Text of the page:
How To Tell The Difference Between Natural and Organic

John Shaw is the  Executive Director and CEO of the Natural Products Association (NPA) He shares some distinctions with natural product retailers that  I thought might interest you. I’m sure  many of us didn’t know there were things we needed to know about our purchase decisions. Especially when it comes to food labeling issues. Thanks to Vitamin Retailer for the article.  Check it out.

Natural vs. Organic: How to Tell the Difference

Many consumers want the best products and are willing to pay extra for natural or organic products. But what are natural products or organic products? And how do we know what we’re paying for is the real deal? Unless you know what to look for, you could just be paying for some fancy marketing.

First, there isn’t a legal definition of “natural,” so companies are left to define it for their products. The U.S. Food and Drug Administration (FDA) says natural is defined differently for each product category, so therefore it has left it undefined. Because of this, the Natural Products Association (NPA), with a group of industry stakeholders, has defined natural in the marketplace.

NPA’s definition requires products b:

  • made from ingredients that come from or are made from a renewable resource found in nature
  • absolutely no petroleum compounds. NPA believes natural ingredients
  • must be sourced naturally, but
  • also processed naturally, without synthetic or petroleum additives.

Many companies will claim that their product is natural because the source of the ingredients is natural, but what happens to that ingredient between harvesting it from the ground and adding it to the product can make it synthetic.
NPA turned this definition of “natural” into a certification program called the Natural Seal, which allows companies to voluntarily certify their products as truly natural by a third-party audited process.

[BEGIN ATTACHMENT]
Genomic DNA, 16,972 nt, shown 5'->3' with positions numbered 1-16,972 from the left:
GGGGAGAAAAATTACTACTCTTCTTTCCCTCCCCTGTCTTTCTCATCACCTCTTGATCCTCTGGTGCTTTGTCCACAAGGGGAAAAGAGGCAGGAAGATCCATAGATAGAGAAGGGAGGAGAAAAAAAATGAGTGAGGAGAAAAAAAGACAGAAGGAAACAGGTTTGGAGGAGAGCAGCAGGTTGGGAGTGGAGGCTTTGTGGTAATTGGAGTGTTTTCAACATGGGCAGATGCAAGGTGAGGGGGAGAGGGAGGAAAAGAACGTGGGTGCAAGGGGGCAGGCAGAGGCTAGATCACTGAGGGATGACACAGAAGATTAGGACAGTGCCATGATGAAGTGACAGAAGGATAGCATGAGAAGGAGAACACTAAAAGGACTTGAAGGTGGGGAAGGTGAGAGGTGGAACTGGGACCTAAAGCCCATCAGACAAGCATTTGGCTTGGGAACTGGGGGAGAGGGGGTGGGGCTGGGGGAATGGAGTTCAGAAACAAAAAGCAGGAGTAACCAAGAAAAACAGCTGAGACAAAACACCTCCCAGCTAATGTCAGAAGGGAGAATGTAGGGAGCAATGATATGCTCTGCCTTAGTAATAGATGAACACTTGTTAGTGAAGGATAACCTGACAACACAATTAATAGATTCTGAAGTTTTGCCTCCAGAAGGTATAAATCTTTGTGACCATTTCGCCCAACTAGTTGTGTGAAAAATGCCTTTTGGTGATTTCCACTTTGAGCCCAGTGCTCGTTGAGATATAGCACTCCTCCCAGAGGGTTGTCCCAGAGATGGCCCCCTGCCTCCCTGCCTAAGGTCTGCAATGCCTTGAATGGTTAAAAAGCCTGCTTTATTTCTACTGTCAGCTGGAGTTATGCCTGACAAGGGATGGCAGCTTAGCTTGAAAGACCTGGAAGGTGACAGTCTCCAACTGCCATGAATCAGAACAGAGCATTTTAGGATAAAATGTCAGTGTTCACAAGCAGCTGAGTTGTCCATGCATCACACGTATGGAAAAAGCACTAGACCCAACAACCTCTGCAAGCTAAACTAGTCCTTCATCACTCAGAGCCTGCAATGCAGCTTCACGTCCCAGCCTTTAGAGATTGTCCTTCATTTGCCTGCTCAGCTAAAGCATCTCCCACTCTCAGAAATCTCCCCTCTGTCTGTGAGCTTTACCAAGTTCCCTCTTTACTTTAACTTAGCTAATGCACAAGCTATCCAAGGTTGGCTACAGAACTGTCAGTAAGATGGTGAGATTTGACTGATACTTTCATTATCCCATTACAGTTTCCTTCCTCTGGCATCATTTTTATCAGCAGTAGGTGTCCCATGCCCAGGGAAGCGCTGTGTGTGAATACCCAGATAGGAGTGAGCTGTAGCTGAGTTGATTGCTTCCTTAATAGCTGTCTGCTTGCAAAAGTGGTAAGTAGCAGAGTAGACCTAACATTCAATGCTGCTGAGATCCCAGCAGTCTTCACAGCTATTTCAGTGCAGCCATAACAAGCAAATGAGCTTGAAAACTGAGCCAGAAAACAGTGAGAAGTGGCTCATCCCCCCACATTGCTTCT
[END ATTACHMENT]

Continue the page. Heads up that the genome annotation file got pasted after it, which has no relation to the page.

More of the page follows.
Certified products must be at least 95 percent natural ingredients. In 2010, NPA prohibited all synthetic fragrances using a stricter definition of natural fragrance than most standards; this is a move that manufacturers truly embraced.

Turning to organic, there is a legal definition of “organic” from the U.S. Department of Agriculture (USDA). The National Organic Program (NOP) defines organic for foods, but that definition can also be applied to personal care products.

Organic is really a complex definition indicating the product is:

  • made from ingredients that have been grown, raised or mined without synthetic chemicals or
  • genetically engineered seed stock and
  • processed free of synthetic chemicals,
  • sewage sludge,
  • irradiation and other processes.

The NOP also offers a certification categorizing products into one of three labeling types, based on the organic content of the certified product:

• “100 percent organic” means that the product contains only organically produced ingredients and may display the USDA Organic Seal.

• “Organic” means the product consists of at least 95 percent organically produced content, and the remainder must be substances approved on the National List;  this category also can display the USDA Organic Seal.

• For a “made with organic ingredients” statement on the label, the product must be at least 70 percent organic and not use any prohibited ingredients or processes.

So, when choosing natural or organic products for your customers, be sure to look for these seals. With either of these, you are guaranteed they are the real deal.

You can check if your customers’ favorite brands have been certified at www.naturalseal.org.

For the latest product updates, connect with the Natural Seal on Facebook at facebook.com/npanaturalseal and on Twitter @npanaturalseal.

NPA-certified products appear in more than 85,000 stores nationwide, from independent retailers to some of the largest chains in the country.

Join the cause of natural products and healthy living by becoming a member of NPA. Find out more at www.npainfo.org/join.

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